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Night at the Museum 2 (Wii)

Rated: U.

Story: In the original Night at the Museum, Larry Daley (Ben Stiller) takes a job as a night guard at the New York Natural History Museum, only to discover that the exhibits come to life after dark thanks to the power of a magical Egyptian tablet.

In this one, the exhibits get shipped off to the Smithsonian and some nefarious wax-works, including Napoleon and Al Capone, take the opportunity to seize the tablet and attempt to unleash a mystical army to conquer the world. The tablet becomes broken into pieces and Larry must reunite it to reverse the spell and save the day.

Gameplay: This is a third-person adventure. You must guide Larry round various museums, hunting for the pieces of the tablet. You can run, jump and climb and occasionally use vehicles. The magic of the tablet gives Larry's keychain whip-like abilities for swinging across gaps and long-distance grabbing. Each piece of the tablet gives Larry's flashlight a new power. These powers include fixing things, making machines work, bringing paintings to life and controlling animals. Utilising these powers allows progress through the museums. For instance, a picture of a door can be turned into an actual door, while a rhino can be used to charge down a gateway. Hostile wax-works have to be avoided or somehow defeated using the flashlight.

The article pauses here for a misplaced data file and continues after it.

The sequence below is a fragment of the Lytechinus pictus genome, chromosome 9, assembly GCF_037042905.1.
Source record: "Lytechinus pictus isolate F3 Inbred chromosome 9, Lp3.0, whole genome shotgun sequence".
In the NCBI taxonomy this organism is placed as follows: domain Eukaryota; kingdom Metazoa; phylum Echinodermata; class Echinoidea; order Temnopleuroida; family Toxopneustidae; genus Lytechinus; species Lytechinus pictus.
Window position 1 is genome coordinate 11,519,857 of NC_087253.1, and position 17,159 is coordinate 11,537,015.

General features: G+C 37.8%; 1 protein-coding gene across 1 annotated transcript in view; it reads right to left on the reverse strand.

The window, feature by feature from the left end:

There are also plenty of hidden items to collect and a few side quests to complete.

Save System: Progress is automatically saved at checkpoints.

Comments: Working on a videogame tie-in to a movie aimed primarily at children must be something of a thankless task. Pity the poor developer who goes to a party, gets asked what they've been working on and has to admit it's Night at the Museum... 2... on Wii. Anyone who has a clue is going to assume it's a low-budget rush job with gimmicky motion controls tacked on. Everyone else is going to ask what it was like meeting Ben Stiller.

Imagine having to admit that even the guy modelling Ben Stiller's face didn't meet Ben Stiller:

Ben Stiller in the Night at the Museum 2 game... allegedly...